4.6 General Troubleshooting

When troubleshooting a diesel engine, keep in mind that problems associated with one make and type of engine (two-stroke versus four-stroke) may not occur exactly in the same way as in another. Specifically, particular features of one four-stroke-cycle engine may not appear on another due to the type of fuel system used and optional features on that engine. Follow the basic troubleshooting steps listed below before rolling up your sleeves and trying to pinpoint a problem area.

If possible, use the special tools and diagnostic equipment at your disposal to verify a complaint and pinpoint the general area.

• Determine the cause(s) of the problem and carry out the repair.

• Operate the engine and road test the vehicle to confirm that the problem is corrected.

Exhaust Smoke Color

One of the easiest methods to use when troubleshooting an engine for a performance complaint is to visually monitor the color of the smoke coming from the exhaust stack. There are four basic colors that may exit from the exhaust system at any time during engine operation—white, black, gray, or blue. The color of the smoke tips you off to just what and where the problem might lie.

White Smoke

White smoke is generally most noticeable at engine start-up, particularly during cold conditions. As the combustion and cylinder temperatures increase during the first few minutes of engine operation, the white smoke should start to disappear which indicates the engine is sound. However, if the white smoke takes longer than 3 to 5 minutes to fade away, a problem exists. The problems white smoke may indicate are as follows:

• Low cylinder compression from worn rings

• Scored piston or liner

• Valve seating problems

• Water leaking into the combustion chamber

• Faulty injectors

• Use of a low cetane diesel fuel

Black or Gray Smoke

Black or gray smoke generally is caused by the same conditions—the difference between the colors being one of opacity or denseness of smoke. Black or gray smoke should be checked with the engine at operating temperature of 160°F. Abnormal amounts of exhaust smoke emission is an indication that the engine is not operating correctly, resulting in a lack of power, as well as decreased fuel economy. Excessive black or gray exhaust smoke is caused by the following:

• Improper grade of diesel fuel

• Air starvation

• High exhaust back pressure

• Incorrect fuel injection timing

• Faulty nozzles or injectors

• Incorrect valve adjustment clearances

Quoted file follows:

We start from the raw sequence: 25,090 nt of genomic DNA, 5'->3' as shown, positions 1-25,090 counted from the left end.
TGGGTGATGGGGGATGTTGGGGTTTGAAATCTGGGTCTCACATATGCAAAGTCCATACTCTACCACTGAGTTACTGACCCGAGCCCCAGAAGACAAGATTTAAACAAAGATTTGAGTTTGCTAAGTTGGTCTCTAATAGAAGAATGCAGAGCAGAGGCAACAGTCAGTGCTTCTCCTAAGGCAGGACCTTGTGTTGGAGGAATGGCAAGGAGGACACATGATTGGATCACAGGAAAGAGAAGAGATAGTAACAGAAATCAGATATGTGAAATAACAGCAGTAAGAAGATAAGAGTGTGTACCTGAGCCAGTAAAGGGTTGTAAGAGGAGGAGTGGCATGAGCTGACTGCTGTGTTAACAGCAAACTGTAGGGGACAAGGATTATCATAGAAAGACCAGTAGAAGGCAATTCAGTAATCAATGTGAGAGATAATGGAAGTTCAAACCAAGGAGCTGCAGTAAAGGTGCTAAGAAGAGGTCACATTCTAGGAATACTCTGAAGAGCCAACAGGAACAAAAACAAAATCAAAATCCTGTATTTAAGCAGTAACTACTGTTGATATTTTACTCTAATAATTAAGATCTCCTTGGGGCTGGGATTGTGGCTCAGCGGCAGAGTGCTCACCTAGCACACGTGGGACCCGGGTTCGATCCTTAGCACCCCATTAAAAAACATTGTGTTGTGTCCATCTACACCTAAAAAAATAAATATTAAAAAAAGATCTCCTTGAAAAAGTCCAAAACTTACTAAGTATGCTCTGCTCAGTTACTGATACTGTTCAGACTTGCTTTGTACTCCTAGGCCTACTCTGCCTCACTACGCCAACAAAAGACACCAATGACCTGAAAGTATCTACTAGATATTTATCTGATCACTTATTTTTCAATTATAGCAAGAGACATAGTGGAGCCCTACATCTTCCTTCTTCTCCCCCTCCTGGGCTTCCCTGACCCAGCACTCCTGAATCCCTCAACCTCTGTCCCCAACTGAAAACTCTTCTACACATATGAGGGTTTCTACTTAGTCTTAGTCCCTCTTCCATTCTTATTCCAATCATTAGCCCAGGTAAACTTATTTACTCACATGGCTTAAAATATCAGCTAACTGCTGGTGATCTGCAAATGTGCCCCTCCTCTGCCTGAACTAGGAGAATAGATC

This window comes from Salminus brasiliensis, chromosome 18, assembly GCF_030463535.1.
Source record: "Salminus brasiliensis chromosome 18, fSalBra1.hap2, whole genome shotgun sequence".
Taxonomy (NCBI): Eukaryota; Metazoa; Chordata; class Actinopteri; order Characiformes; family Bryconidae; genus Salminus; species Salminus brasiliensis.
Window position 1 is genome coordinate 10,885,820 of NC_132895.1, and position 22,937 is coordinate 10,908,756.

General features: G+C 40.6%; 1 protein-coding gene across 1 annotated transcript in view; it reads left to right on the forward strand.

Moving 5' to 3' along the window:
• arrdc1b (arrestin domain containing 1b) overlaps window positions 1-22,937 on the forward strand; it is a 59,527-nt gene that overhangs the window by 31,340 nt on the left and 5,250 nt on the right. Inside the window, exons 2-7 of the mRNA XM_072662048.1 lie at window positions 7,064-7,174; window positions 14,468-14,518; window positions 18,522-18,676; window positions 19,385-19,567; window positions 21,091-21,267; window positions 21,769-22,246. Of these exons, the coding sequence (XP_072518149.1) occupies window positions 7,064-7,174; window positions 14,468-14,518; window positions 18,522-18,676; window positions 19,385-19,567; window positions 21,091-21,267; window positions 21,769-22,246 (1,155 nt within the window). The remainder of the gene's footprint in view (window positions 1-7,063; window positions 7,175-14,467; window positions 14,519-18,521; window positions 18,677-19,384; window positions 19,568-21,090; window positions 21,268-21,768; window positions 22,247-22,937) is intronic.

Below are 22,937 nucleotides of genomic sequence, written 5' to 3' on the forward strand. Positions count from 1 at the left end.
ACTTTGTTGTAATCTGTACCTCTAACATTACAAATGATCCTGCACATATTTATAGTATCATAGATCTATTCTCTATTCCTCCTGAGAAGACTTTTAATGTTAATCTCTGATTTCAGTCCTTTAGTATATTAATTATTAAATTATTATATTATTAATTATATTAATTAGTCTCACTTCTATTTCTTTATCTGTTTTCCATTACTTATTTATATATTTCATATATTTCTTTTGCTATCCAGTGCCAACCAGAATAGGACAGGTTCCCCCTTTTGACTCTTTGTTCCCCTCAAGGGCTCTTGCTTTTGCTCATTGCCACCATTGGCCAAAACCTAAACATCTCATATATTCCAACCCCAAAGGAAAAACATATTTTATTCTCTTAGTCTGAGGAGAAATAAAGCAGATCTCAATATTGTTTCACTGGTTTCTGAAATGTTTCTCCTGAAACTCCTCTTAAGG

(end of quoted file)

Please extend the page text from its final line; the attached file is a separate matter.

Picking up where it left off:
• Faulty injection pump

• Faulty automatic timing advance unit

Blue Smoke

Blue smoke is attributed to oil entering the combustion chamber and being burned or blown through the cylinder and burned in the exhaust manifold or turbocharger.

Remember: always check the simplest things first, such as too much oil in the crankcase or a plugged crankcase ventilation breather. The more serious problems that can cause blue smoke are as follows:

• Worn valve guides

• Worn piston rings

• Worn cylinder walls

• Scored pistons or cylinder walls

• Broken ring

• Turbocharger seal leakage

• Glazed cylinder liner walls due to use of the wrong type of oil

Quick Injector Misfire Check

Listed below are several quick and acceptable checks that can be performed on a running engine to determine if one or more injectors are at fault on any type of engine.

On four-stroke-cycle engines with a high-pressure in-line pump or distributor system, such as Caterpillar and Roosa Master, you can loosen off one injector fuel line, one at a time, about one-half turn as you hold a rag around it while noting if there is any change in the operating sound of the engine. If the injector is firing properly, there should be a positive change to the sound and rpm of the engine when you loosen the line, since it prevents the delivery of fuel to the cylinder.

On an engine with the PT fuel system, a cylinder misfire can be checked by running the engine to a minimum of 160°F. Remove the rocker covers and install a rocker lever actuator over an injector rocker lever. Hold the injector plunger down while the engine is running at low idle. This will stop the fuel flow to that injector. If the engine speed decreases, the injector is good. If the engine rpm does not decrease, replace the injector.

On the two-stroke-cycle non-electronic Detroit diesel engines, remove the rocker cover; then, using a large screwdriver push and hold down the injector follower while the engine is idling. This action is like shorting out a spark plug on a gasoline engine, since it prevents fuel from being injected into the combustion chamber. If there is no change to the sound and speed of the engine, the injector is not firing. There should be a definite change to indicate that the injector was in fact firing.

Dead Cylinder Test

The dead cylinder Test is another name for the quick injector misfire check. It is performed in the same manner. If you experience a problem while performing this test, you have a “dead cylinder”.


In this lesson you have learned about the diesel fuel system and its components, different methods of injection, superchargers, turbochargers, and cold starting devices, and have been briefly introduced to some troubleshooting techniques. Because there are newer and better innovations every day, you should also refer to the manufacturer’s guide for specific systems. Your knowledge of the diesel fuel system will enable you to evaluate certain engine problems with confidence that the fuel system can be diagnosed.